From the recent evidence, therefore, the neuropsychological approach falls short of explaining the so-termed deficits underlying autism and does not fit in with recent developments in developmental neurobiology. Recent findings suggest that brain development turns out to be highly plastic across the life span as opposed to being comprised of static modules as the neuropsychological approach suggests. In addition, another recognised complication for single cognitive deficit models is the possibility of cognitive subtypes, which has been discussed for some time in the case of autism.

From Single Deficit to Multiple Deficit Explanations.

The Diagnostic and Statistical Manual for Mental Disorders , which includes criteria for autism, has taken a phenomenological, categorical approach. This suggests that all defined ‘disorders’ are heterogeneous and cannot therefore be defined by a single deficit. The diagnostic criteria for autism, for example, accepts that children are affected in multiple domains of function due to both biological and environmental factors, which modify the risk for aberrant pathways during brain development.

Another approach for understanding autism is the causal model. This attributes the ‘deficits’ found to three main arenas, namely biological, cognitive and behavioural.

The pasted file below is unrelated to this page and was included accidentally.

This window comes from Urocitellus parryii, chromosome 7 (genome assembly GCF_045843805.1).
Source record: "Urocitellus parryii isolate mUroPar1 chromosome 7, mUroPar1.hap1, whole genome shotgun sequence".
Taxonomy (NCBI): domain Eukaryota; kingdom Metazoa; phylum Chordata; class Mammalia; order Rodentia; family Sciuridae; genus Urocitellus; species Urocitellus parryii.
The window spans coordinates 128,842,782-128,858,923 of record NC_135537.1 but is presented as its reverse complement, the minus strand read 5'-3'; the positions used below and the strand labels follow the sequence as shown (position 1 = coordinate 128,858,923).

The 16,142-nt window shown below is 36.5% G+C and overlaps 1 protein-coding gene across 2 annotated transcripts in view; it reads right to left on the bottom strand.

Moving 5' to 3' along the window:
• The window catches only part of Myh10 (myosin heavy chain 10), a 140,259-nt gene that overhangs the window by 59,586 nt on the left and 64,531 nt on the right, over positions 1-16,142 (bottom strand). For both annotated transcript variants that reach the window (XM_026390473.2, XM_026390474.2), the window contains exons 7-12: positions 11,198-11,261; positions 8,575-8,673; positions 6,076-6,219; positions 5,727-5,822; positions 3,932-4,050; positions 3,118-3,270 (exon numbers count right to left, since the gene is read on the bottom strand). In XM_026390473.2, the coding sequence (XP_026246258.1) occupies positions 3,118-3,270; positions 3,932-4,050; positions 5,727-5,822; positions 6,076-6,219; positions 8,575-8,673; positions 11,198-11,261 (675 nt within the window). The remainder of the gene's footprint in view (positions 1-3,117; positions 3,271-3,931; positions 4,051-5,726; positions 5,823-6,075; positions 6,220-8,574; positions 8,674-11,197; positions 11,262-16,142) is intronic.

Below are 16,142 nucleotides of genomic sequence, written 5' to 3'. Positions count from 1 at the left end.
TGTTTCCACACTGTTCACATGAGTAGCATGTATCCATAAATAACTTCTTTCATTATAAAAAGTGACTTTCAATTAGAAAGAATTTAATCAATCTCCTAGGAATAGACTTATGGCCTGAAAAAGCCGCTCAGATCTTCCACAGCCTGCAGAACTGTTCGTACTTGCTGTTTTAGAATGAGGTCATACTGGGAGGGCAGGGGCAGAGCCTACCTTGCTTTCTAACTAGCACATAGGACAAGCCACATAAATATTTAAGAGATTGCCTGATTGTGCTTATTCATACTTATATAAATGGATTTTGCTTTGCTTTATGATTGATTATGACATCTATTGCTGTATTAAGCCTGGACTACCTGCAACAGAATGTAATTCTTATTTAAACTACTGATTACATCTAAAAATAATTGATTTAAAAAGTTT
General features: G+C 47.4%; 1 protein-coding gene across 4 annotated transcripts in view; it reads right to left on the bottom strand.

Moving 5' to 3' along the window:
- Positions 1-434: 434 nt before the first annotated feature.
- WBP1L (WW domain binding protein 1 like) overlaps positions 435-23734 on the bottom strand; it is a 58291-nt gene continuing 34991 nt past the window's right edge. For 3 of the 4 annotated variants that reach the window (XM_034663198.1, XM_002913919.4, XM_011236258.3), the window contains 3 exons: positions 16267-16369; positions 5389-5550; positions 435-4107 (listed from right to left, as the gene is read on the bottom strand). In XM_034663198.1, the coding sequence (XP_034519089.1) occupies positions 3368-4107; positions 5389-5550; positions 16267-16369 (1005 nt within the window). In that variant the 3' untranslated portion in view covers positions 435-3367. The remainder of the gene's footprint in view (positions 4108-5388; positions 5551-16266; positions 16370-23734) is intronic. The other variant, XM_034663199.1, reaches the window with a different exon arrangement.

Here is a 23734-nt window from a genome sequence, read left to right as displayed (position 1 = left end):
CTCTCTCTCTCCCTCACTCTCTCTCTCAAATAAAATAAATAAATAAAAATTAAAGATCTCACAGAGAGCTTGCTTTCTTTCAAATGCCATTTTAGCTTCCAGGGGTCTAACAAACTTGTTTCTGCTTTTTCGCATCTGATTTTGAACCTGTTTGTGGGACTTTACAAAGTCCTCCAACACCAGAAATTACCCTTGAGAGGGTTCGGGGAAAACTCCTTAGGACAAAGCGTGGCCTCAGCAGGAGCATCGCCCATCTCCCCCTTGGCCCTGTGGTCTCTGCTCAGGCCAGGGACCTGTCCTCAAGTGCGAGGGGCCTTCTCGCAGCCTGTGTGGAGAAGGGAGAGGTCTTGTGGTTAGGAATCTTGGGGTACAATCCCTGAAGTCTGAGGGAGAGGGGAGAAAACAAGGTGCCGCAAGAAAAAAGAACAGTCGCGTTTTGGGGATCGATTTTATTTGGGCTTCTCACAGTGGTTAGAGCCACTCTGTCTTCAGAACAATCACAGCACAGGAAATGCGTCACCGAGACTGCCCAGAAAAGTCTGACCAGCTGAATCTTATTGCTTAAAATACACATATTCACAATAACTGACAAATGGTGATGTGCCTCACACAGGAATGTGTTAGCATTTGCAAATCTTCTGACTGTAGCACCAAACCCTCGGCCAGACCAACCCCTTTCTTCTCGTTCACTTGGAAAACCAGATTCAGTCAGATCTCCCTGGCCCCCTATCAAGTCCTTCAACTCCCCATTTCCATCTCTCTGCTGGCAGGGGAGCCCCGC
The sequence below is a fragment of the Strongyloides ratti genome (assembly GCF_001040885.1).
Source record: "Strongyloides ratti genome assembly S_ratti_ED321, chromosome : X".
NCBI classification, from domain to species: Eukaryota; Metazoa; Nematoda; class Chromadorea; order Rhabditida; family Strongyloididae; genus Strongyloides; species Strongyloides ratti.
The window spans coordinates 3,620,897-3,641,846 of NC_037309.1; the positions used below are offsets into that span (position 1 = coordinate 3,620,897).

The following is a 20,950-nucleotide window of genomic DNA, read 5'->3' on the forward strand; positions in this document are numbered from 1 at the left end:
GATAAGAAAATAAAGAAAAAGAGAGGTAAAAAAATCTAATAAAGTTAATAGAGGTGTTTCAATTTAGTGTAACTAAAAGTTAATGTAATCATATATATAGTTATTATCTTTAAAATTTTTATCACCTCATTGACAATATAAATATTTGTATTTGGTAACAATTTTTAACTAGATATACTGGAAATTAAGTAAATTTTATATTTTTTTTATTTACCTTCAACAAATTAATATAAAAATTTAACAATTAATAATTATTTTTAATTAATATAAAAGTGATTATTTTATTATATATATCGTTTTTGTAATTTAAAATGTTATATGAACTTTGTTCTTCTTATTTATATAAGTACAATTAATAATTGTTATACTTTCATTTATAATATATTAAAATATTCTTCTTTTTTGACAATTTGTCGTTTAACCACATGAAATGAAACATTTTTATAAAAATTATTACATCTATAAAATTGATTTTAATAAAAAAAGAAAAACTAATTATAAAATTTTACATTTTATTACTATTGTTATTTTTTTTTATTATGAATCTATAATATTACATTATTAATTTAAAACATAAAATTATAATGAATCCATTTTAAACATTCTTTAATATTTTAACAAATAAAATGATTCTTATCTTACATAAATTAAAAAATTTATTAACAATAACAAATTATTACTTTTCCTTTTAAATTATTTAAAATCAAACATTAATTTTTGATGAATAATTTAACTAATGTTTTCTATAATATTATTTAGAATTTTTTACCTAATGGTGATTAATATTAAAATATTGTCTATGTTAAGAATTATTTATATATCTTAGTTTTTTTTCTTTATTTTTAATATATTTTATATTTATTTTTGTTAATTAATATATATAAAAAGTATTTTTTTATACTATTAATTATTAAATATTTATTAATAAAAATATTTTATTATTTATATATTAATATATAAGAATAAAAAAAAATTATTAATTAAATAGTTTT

It is increasingly accepted that autism is a complex disorder that is unlikely to have a single cause. It is, however, in many ways more complex than many mental health and development disorder presentations on account of the triad of impairments first defined by Wing (1980) – impairments of reciprocal social interaction, communication and imagination – each potentially requiring a causal theory of their own. The most convincing evidence for a genetic disposition comes from studying close relatives of those with autism, with twin-studies being particularly informative. Concordance has been found with over 60% of monozygotic twins, whilst there was no concordance found with dizygotic twins. Whilst the particular genes involved are not yet known, a strong candidate is a locus on chromosome 15q.